"Better planning and patience go a long way"
About: Royal Oldham Hospital Royal Oldham Hospital Oldham OL1 2JH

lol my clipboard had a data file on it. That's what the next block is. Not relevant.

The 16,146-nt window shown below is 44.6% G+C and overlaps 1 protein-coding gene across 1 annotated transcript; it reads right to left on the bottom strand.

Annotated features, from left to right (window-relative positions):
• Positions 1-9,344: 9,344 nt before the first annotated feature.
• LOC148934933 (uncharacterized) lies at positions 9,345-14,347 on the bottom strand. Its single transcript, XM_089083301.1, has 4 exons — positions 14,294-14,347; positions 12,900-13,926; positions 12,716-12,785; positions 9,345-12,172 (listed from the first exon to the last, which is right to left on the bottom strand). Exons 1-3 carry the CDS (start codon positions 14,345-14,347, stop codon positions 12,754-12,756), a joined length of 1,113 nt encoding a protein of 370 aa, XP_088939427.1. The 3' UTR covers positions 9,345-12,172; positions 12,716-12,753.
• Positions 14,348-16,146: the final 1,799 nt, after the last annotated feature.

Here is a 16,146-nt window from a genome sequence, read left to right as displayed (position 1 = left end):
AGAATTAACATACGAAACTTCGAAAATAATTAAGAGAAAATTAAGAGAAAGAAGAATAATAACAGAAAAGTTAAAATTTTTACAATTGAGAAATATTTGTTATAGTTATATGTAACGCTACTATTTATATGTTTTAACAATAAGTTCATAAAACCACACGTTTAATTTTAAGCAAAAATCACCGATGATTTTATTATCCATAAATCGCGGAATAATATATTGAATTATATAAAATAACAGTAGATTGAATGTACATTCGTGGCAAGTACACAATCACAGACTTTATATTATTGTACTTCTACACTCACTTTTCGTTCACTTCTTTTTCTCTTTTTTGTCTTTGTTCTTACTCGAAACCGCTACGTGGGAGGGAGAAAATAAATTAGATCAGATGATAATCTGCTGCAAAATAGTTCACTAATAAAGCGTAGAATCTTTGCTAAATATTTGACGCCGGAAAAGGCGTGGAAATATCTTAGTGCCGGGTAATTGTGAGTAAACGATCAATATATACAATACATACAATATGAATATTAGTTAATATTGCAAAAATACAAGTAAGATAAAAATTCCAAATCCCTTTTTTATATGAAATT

My father has been attending the Eye Clinic over the last 2 years due to cataracts and glaucoma. Today he attended a pre-op assessment in preparation for removing the cataracts in one of his eyes. Firstly his appointment letter was printed Thurs 23/05 and received the following day, Fri 24/05. The appointment was arranged for Tues 28/05, making it the first working day after the bank holiday weekend. As always with Royal Oldham Hospital, they take a very long time in contacting you and when they do, they expect you to rush to an appointment they have kindly arranged for you for the next working day. My father is 81 this June and although he is generally very robust and healthy, he prefers to have a member of the family present to support him and help him with asking questions he may forget at the time. We were lucky that I had already booked today as annual leave from work so was able to accompany him. My father is a non-English speaker, therefore an interpreter was present. Embarrassingly, the nurse took my father's lack of English as deafness and shouted all through the hour long appointment (it was evident that she was capable of speaking in a normal volume). She also rushed my father into choosing go through the operation under general anaesthetic over local. Her reason for rushing him was that she had another patient scheduled after us and that we have only a limited amount of time to do the pre-op assessment. While I understand that all of the NHS are under pressure to see as many patient as they can etc. I felt that her attitude towards my father was more abrupt than it needed to be, it rather felt like she placing the blame on my father for the overrunning of the assessment rather than the system. Moreover, at the exact time of when the next patient was due, she made a point of pausing the assessment to go out and "apologise to the next patient". While such courtesies should be an everyday occurrence, I would like to point out that we did not receive such an apology prior to our appointment, and we certainly were not received on time. This little display made it feel very much like she making us aware of a queue behind us and that we should hurry up. Maybe I shouldn't lay the criticism entirely on the nurse, but I would like to point out that I work for a bank and I am never rude or abrupt to my customers and I'm sure we all know how powerless the underdog is in the financial sector. Maybe the nurse would have been kinder and more patient with us if the NHS was more clever with their resources. Instead of giving us leaflets to take away with us after the appointment, how about sending them to us along with the appointment letter, informing us that there are some important decisions to be made by the day of the appointment. That way the time consuming discussions can be done at home and not in NHS's time.